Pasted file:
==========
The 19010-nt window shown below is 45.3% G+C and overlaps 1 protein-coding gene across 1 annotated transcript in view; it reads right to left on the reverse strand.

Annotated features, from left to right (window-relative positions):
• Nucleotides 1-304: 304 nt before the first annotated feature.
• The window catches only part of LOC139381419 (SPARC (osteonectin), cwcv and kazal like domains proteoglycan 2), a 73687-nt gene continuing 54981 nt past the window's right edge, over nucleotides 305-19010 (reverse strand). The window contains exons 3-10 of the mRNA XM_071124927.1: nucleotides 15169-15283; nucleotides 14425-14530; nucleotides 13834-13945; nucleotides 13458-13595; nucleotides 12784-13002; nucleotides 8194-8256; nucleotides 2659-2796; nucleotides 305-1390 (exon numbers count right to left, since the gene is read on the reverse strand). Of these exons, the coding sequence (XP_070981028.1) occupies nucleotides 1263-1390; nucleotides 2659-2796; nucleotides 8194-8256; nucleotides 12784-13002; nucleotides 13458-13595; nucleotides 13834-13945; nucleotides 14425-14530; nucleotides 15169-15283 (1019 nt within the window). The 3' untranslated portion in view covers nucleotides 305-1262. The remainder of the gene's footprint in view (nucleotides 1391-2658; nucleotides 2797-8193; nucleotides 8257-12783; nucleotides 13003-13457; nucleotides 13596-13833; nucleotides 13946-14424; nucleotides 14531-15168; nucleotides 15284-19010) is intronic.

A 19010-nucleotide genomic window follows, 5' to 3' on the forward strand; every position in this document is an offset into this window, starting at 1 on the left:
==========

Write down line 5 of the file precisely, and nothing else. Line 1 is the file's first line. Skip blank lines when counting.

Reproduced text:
A 19010-nucleotide genomic window follows, 5' to 3' on the forward strand; every position in this document is an offset into this window, starting at 1 on the left: